Robin Williams’ custom bike has been auctioned off to benefit college scholarships for underprivileged students.
Robin Williams, a keen cyclist, donated his handmade Pegoretti bike and an autographed Night at the Museum hat to the Hotbed benefit for the 10,000 Degrees organization shortly before his death on August 11.
Several weeks before his death, Robin Williams donated his Pegoretti bicycle to the Drever Family Foundation’s annual Hotbed benefit
Several weeks before his death, Robin Williams donated his Pegoretti bicycle to the Drever Family Foundation’s annual Hotbed benefit in Tiburon, California, which took place on August 23. The comedian was a close friend of Jan and Maxwell Drever and their family and was planning to attend the gala before his suicide two weeks ago. He also helped organize the Moroccan themed event, according to the New York Daily News. Robin Williams’ bike fetched $20,000 at the auction, which will fund a year of higher education for two students.
Willie Nelson’s iconic braids are set to go under the hammer as part of Waylon Jennings memorabilia auction in New York.
Willie Nelson’s iconic braids are set to go under the hammer as part of Waylon Jennings memorabilia auction in New York
The clumps of hair were cut off by Willie Nelson in 1983 and given to fellow country star Waylon Jennings, who died in 2002, as a show of solidarity to support Jennings’ attempt at sobriety.
Willie Nelson’s plaits are listed among 500 items that once belonged to Waylon Jennings, including Buddy Holly’s motorcycle, which he was given after the Peggy Sue hitmaker’s death in 1959, Muhammad Ali’s boxing gloves and a robe and a letter John Lennon sent to the singer.
An 1856 postage stamp from British Guiana is set to fetch a record $20 million when it goes on sale in New York in June, Sotheby’s auction house has said.
The one-cent Magenta, regarded by collectors as the world’s most famous rare stamp, might sell for up to $20 million (15 million euros), Sotheby’s says.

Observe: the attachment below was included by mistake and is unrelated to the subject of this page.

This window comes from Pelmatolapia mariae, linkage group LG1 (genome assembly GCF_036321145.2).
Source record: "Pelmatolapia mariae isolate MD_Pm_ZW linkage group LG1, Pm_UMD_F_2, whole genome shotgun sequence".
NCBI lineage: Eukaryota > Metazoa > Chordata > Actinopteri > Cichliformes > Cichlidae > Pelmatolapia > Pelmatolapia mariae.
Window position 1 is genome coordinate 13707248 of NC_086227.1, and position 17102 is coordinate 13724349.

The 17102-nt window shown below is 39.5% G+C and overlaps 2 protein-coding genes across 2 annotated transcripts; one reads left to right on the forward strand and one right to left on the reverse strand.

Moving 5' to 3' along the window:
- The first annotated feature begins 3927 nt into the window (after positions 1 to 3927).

The unique stamp has set a world record each of the three times it has been sold at auction.
The current record for a single stamp sold at auction is $2.3 million.
The Swedish Treskilling Yellow was last officially sold in Zurich in 1996 for 2.88 million Swiss francs (about $2.3 million at the time).
It is believed to have set another world record in May 2010 but its buyers did not disclose how much they paid.
The one-cent Magenta, regarded by collectors as the world’s most famous rare stamp, might sell for up to $20 million
The British Guiana one-cent Magenta is the sole surviving example of its kind and regarded as the most well-known of rare stamps.
It was last bought in 1980 by John du Pont, a chemical industry millionaire, who kept it largely out of public view, locked away in a vault.
John Du Pont was jailed for shooting dead an Olympic gold medal-winning wrestler in 1996 and died in 2010. The stamp is being sold as part of his estate.
Printed in black on magenta paper, the British Guiana stamp bears the image of a three-masted ship and the Latin motto “we give and expect in return”.
It was produced in Georgetown, British Guiana (now Guyana) after a shipment of stamps was delayed from London, threatening to disrupt the postal service. It carries a post mark, showing it has been used, and is initialed by a post-office employee.
The stamp’s first owner was a 12-year-old Scottish boy who apparently found it among family papers in 1873.
It has not been on view publicly since the 1986, when it was exhibited at the Ameripex 1986 International Stamp Show in Chicago, Sotheby’s said.
The British Guiana stamp will travel to cities including London and Hong Kong, before returning to New York where it will go on sale at auction on June 17.
Kim Kardashian came under fire this week after deciding to aid victims of the devastating Typhoon Haiyan in the Philippines by selling off a boatload of items from her closet, a la Victoria Beckham.